Could Hillary Clinton’s history making as a first female President be a self-inflicted wound?

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This editorial just in from long-time Face Activities member, Gill:

In a speech last night before a roaring crowd of supporters, Hillary Clinton recognized the significance of the moment at hand. Addressing the enthusiastic convention goers, she shouted:

“According to the news, we are on the brink of an historic…unprecedented moment.” (BBC)

And she’s absolutely right. Her recent electoral victories place her in an excellent position to win the Democratic Presidential Nomination, making her the first female candidate to achieve this milestone in a major political party–a true historical moment.

Of course, Bernie Sanders strongly disagrees, pointing out that her strength is based on Super Delegates, who pledge their loyalty, but don’t vote until the July convention. And loyalties can change.

These are interesting and exciting times. But we shouldn’t revel in the energy and novelty of the moment, at the expense of good judgment. We shouldn’t base our excitement on the mere possibility of an historical first. Instead, we should base our excitement on her potential for achievement. We should base our excitement on the good job that we anticipate she will do as president. Let’s remember that her main duties will be critical to the success of the country. They include foreign policy, domestic policy, national security, and working successfully with congress. Her gender, male or female, has little to do with success in these important endeavors. 

We must make sure we don’t vote for Hillary merely because she’s the first woman in her position, but rather because she’s the best qualified candidate, male or female, for the job. And let’s not forget that being President is very difficult. In some ways it’s the worst job in the world, with so much stress, so much responsibility and so much at stake at home and throughout the world. So we must choose wisely.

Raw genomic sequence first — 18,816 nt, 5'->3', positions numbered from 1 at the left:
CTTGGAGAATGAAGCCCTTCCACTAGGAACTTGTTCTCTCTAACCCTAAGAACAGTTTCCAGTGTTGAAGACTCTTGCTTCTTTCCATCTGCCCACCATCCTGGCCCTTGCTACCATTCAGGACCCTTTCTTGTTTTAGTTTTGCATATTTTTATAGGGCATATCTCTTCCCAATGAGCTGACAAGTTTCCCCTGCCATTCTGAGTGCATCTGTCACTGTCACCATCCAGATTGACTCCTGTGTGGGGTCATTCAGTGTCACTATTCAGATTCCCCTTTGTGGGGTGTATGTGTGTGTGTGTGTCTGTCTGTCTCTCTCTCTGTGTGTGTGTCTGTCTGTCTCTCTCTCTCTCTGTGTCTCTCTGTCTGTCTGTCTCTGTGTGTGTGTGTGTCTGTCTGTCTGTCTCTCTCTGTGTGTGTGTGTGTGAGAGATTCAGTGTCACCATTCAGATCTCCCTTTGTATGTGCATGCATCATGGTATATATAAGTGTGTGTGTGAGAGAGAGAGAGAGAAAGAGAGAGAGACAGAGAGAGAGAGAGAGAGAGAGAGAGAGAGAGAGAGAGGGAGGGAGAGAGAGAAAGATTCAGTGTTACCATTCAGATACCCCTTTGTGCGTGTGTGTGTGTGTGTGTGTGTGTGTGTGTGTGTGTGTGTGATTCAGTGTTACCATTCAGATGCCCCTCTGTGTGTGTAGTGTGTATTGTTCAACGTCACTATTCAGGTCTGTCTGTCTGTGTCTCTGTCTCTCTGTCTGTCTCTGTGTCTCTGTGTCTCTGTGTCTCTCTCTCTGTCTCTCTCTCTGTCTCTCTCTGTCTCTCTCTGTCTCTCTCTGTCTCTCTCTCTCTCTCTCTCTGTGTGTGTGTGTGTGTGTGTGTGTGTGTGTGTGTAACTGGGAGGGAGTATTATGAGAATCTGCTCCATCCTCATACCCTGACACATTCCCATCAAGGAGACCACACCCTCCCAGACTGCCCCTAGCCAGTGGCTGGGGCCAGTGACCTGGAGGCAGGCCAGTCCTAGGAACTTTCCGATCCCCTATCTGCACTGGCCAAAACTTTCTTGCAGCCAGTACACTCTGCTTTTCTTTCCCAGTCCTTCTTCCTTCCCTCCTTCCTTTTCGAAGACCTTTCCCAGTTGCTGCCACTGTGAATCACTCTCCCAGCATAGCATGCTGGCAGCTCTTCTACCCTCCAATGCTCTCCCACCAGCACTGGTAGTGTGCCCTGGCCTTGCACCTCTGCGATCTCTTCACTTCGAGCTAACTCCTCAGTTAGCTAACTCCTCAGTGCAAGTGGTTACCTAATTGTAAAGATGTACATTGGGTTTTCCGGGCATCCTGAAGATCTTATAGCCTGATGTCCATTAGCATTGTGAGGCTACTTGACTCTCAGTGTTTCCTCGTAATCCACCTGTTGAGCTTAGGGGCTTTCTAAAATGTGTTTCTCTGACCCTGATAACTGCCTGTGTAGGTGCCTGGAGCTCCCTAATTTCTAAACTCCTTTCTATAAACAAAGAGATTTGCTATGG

On the campaign trail Clinton has said she’s a lot like Bernie Sanders, and they vote the same on many issues. But we should remember that Hillary Clinton’s foreign policy positions are totally different from Bernie Sanders’ more flexible and novel approach.

We should be aware that Hillary Clinton is easily influenced by special interests. According to Bernie Sanders, she has very close connections to wall street, and to Saudi Arabia. She’s also very protective of Europe. Remember when the U.S. jumped in and uncritically protected European interests in the 1960s, after the French failed in Indo-China? We blindly trudged into a conflict that mushroomed into the Vietnam war, dividing our nation terribly, and leading to the tragic loss of 60,000 men. Ironically, one can argue Russia was the real winner of Vietnam.

Under pressure from Europe today, President Obama’s administration effectively destroyed Libya, and the chaotic situation in Iraq and Syria is the result of this same pressure from European countries on U.S. foreign policy.

Hillary Clinton is part of the establishment, and when you are part of the establishment, it’s hard to change your views. Bernie Sanders is outside of the establishment, though experienced in government. He’s never been part of the Washington Democratic machine. Sanders is more innovative and willing to take the country in a new direction, while Clinton is more conservative, and cautious with implementing big changes, that we need to shake things up and move us forward. We should consider that our nation is stuck, and needs big changes and innovation to begin to move us along.

Who ever wins the Presidency must have a very special quality to succeed, that’s also unrelated to gender. The winner needs to be a true leader as President, in the best sense of the word, which involves innovation and the willingness to take calculated risks, in order to change many decades of establishment politics. If the winner is not a leader, he or she won’t make headway, in the way that President Obama has failed to make headway, despite his best intentions, following his generous and non-punitive deal with Wall Street early in his first term.

In the specific case of Hillary, if she can’t achieve fantastic results, her novel status as a history making first female President will serve as a self-inflicted wound. What kind of leader will Hillary Clinton be?


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